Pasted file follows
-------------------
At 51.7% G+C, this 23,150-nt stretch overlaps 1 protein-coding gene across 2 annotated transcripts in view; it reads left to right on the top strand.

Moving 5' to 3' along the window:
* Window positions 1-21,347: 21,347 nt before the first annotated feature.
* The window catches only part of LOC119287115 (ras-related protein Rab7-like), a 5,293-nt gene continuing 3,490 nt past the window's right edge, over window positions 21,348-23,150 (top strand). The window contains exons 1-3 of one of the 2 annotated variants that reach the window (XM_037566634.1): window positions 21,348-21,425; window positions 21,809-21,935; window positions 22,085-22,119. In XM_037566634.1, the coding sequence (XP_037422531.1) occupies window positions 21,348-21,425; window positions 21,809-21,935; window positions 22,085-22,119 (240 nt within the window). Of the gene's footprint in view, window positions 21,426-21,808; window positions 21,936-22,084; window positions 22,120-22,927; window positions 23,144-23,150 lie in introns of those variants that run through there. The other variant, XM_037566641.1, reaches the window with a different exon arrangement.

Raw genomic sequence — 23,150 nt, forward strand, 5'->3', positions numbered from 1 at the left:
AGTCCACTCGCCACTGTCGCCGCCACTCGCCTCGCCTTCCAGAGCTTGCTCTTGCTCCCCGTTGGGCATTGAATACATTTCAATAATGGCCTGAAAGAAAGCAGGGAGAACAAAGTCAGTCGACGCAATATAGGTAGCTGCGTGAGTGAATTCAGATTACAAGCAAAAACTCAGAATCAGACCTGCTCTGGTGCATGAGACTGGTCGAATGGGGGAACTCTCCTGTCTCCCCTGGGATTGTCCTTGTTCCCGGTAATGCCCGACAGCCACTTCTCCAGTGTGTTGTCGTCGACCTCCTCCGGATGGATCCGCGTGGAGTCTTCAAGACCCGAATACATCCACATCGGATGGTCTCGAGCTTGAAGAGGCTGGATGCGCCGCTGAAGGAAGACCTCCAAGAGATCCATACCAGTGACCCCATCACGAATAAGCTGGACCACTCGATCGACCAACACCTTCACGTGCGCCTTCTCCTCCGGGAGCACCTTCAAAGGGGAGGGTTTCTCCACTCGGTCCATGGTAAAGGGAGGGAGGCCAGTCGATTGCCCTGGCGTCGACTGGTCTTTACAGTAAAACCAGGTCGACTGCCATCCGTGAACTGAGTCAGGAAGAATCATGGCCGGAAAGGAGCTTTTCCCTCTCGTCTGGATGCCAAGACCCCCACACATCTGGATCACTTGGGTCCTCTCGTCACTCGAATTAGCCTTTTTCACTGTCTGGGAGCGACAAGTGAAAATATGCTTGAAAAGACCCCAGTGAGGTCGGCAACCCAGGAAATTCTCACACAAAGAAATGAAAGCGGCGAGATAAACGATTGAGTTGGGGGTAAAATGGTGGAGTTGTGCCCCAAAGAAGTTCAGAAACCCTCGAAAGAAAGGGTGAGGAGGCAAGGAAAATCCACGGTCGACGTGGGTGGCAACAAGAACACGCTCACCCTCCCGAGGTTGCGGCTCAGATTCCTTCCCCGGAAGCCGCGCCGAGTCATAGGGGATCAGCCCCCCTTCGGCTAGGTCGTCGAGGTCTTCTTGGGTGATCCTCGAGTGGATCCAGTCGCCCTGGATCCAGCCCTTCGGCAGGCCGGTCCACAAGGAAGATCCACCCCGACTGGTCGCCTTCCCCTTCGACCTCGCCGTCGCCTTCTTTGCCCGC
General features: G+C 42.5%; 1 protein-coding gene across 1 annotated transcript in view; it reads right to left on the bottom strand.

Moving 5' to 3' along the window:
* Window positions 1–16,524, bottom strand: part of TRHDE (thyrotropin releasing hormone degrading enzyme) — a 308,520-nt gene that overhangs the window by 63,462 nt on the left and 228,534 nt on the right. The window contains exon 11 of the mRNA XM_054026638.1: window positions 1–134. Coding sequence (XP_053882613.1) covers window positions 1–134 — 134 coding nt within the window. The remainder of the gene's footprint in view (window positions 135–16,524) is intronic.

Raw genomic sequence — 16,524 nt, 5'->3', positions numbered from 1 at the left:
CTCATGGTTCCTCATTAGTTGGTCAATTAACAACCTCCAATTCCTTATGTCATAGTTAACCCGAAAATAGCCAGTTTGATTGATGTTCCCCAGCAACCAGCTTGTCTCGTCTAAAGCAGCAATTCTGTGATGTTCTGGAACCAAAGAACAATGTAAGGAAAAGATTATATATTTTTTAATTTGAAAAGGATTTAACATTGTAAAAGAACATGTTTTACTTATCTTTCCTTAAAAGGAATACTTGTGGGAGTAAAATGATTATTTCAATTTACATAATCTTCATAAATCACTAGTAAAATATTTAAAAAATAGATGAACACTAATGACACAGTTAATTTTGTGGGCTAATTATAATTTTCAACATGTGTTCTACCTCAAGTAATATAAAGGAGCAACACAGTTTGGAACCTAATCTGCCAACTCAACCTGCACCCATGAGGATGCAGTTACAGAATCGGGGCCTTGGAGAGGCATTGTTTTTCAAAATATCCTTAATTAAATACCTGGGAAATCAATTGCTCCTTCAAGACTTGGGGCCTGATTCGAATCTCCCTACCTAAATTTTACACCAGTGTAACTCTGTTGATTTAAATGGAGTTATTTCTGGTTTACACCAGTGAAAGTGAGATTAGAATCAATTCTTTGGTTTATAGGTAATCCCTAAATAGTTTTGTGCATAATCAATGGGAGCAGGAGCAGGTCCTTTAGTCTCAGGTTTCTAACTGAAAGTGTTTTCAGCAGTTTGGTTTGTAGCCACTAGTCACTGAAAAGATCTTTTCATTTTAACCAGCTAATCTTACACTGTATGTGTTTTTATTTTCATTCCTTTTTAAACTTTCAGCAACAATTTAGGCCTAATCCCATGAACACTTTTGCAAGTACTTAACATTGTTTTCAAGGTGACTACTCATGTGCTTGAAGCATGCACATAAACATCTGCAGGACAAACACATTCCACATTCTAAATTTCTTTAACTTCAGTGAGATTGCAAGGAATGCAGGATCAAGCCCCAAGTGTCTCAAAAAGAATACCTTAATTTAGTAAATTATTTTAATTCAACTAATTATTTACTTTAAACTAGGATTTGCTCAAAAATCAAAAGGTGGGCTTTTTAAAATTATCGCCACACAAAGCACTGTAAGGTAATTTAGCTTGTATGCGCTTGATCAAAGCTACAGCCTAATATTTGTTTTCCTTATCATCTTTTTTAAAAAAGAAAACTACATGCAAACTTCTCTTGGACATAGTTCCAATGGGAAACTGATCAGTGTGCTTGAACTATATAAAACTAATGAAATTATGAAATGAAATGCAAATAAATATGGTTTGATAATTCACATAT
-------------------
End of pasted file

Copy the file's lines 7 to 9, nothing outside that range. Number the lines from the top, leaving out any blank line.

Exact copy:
General features: G+C 42.5%; 1 protein-coding gene across 1 annotated transcript in view; it reads right to left on the bottom strand.

Moving 5' to 3' along the window:
* Window positions 1–16,524, bottom strand: part of TRHDE (thyrotropin releasing hormone degrading enzyme) — a 308,520-nt gene that overhangs the window by 63,462 nt on the left and 228,534 nt on the right. The window contains exon 11 of the mRNA XM_054026638.1: window positions 1–134. Coding sequence (XP_053882613.1) covers window positions 1–134 — 134 coding nt within the window. The remainder of the gene's footprint in view (window positions 135–16,524) is intronic.